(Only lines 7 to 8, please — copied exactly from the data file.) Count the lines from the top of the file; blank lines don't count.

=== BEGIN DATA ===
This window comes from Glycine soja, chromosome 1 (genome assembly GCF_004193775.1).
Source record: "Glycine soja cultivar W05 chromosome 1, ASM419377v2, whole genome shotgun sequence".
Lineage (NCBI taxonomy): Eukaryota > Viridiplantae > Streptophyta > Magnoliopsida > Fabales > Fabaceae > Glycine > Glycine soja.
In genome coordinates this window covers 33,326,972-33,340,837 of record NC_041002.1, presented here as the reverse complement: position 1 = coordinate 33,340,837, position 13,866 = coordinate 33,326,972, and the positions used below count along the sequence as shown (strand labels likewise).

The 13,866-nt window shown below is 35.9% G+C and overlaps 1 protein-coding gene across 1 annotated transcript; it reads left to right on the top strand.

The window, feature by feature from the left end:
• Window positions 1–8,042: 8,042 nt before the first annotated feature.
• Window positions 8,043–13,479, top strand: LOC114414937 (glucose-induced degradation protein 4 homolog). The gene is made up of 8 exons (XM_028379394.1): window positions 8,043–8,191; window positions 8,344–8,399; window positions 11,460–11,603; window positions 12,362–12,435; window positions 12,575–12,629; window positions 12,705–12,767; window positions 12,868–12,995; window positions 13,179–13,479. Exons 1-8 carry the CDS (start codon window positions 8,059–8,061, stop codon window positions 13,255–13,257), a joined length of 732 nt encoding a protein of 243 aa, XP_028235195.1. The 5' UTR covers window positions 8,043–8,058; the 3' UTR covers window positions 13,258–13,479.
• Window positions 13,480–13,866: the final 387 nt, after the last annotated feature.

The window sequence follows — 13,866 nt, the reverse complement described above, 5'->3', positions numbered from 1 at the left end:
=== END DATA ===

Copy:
• Window positions 1–8,042: 8,042 nt before the first annotated feature.
• Window positions 8,043–13,479, top strand: LOC114414937 (glucose-induced degradation protein 4 homolog). The gene is made up of 8 exons (XM_028379394.1): window positions 8,043–8,191; window positions 8,344–8,399; window positions 11,460–11,603; window positions 12,362–12,435; window positions 12,575–12,629; window positions 12,705–12,767; window positions 12,868–12,995; window positions 13,179–13,479. Exons 1-8 carry the CDS (start codon window positions 8,059–8,061, stop codon window positions 13,255–13,257), a joined length of 732 nt encoding a protein of 243 aa, XP_028235195.1. The 5' UTR covers window positions 8,043–8,058; the 3' UTR covers window positions 13,258–13,479.